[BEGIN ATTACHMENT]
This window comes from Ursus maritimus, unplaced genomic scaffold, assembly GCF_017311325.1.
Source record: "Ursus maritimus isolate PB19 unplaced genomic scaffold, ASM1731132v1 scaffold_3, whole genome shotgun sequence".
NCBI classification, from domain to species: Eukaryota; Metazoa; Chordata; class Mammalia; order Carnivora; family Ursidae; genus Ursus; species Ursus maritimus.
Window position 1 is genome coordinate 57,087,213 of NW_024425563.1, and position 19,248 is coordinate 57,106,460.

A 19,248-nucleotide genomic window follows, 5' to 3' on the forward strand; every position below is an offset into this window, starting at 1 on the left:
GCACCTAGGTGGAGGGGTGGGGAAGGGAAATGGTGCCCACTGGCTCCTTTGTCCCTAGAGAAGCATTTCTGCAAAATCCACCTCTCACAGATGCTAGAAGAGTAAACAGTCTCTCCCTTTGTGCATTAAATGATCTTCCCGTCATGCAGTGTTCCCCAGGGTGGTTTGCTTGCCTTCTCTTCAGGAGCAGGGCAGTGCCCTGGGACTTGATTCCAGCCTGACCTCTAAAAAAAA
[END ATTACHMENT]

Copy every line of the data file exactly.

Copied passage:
This window comes from Ursus maritimus, unplaced genomic scaffold, assembly GCF_017311325.1.
Source record: "Ursus maritimus isolate PB19 unplaced genomic scaffold, ASM1731132v1 scaffold_3, whole genome shotgun sequence".
NCBI classification, from domain to species: Eukaryota; Metazoa; Chordata; class Mammalia; order Carnivora; family Ursidae; genus Ursus; species Ursus maritimus.
Window position 1 is genome coordinate 57,087,213 of NW_024425563.1, and position 19,248 is coordinate 57,106,460.

A 19,248-nucleotide genomic window follows, 5' to 3' on the forward strand; every position below is an offset into this window, starting at 1 on the left:
GCACCTAGGTGGAGGGGTGGGGAAGGGAAATGGTGCCCACTGGCTCCTTTGTCCCTAGAGAAGCATTTCTGCAAAATCCACCTCTCACAGATGCTAGAAGAGTAAACAGTCTCTCCCTTTGTGCATTAAATGATCTTCCCGTCATGCAGTGTTCCCCAGGGTGGTTTGCTTGCCTTCTCTTCAGGAGCAGGGCAGTGCCCTGGGACTTGATTCCAGCCTGACCTCTAAAAAAAA